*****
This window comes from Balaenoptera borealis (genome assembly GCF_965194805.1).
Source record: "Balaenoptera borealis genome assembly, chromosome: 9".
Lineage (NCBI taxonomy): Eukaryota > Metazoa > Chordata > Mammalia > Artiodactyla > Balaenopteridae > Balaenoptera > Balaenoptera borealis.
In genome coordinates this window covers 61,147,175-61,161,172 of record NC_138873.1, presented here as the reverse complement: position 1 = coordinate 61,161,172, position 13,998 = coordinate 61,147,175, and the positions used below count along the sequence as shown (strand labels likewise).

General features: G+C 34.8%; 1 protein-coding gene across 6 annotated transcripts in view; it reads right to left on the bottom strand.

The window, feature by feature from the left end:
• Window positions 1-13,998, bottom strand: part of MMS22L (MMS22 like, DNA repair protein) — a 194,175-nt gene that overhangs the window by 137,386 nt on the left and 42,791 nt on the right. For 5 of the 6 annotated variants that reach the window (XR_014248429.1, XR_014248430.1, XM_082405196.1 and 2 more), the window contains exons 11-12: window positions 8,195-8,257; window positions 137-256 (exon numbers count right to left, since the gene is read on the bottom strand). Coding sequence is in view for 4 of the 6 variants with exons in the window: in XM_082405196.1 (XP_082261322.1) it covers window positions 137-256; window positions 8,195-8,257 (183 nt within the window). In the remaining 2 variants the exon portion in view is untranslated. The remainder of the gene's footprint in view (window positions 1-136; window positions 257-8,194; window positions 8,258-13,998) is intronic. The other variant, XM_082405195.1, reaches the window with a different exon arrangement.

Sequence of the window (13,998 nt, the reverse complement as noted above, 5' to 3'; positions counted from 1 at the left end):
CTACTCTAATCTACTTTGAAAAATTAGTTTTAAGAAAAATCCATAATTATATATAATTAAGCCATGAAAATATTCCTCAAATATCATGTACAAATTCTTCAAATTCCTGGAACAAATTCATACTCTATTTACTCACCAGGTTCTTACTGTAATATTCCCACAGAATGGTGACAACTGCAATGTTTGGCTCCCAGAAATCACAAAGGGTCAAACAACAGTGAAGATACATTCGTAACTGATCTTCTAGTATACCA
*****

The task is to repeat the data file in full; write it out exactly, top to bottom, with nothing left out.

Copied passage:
This window comes from Balaenoptera borealis (genome assembly GCF_965194805.1).
Source record: "Balaenoptera borealis genome assembly, chromosome: 9".
Lineage (NCBI taxonomy): Eukaryota > Metazoa > Chordata > Mammalia > Artiodactyla > Balaenopteridae > Balaenoptera > Balaenoptera borealis.
In genome coordinates this window covers 61,147,175-61,161,172 of record NC_138873.1, presented here as the reverse complement: position 1 = coordinate 61,161,172, position 13,998 = coordinate 61,147,175, and the positions used below count along the sequence as shown (strand labels likewise).

General features: G+C 34.8%; 1 protein-coding gene across 6 annotated transcripts in view; it reads right to left on the bottom strand.

The window, feature by feature from the left end:
• Window positions 1-13,998, bottom strand: part of MMS22L (MMS22 like, DNA repair protein) — a 194,175-nt gene that overhangs the window by 137,386 nt on the left and 42,791 nt on the right. For 5 of the 6 annotated variants that reach the window (XR_014248429.1, XR_014248430.1, XM_082405196.1 and 2 more), the window contains exons 11-12: window positions 8,195-8,257; window positions 137-256 (exon numbers count right to left, since the gene is read on the bottom strand). Coding sequence is in view for 4 of the 6 variants with exons in the window: in XM_082405196.1 (XP_082261322.1) it covers window positions 137-256; window positions 8,195-8,257 (183 nt within the window). In the remaining 2 variants the exon portion in view is untranslated. The remainder of the gene's footprint in view (window positions 1-136; window positions 257-8,194; window positions 8,258-13,998) is intronic. The other variant, XM_082405195.1, reaches the window with a different exon arrangement.

Sequence of the window (13,998 nt, the reverse complement as noted above, 5' to 3'; positions counted from 1 at the left end):
CTACTCTAATCTACTTTGAAAAATTAGTTTTAAGAAAAATCCATAATTATATATAATTAAGCCATGAAAATATTCCTCAAATATCATGTACAAATTCTTCAAATTCCTGGAACAAATTCATACTCTATTTACTCACCAGGTTCTTACTGTAATATTCCCACAGAATGGTGACAACTGCAATGTTTGGCTCCCAGAAATCACAAAGGGTCAAACAACAGTGAAGATACATTCGTAACTGATCTTCTAGTATACCA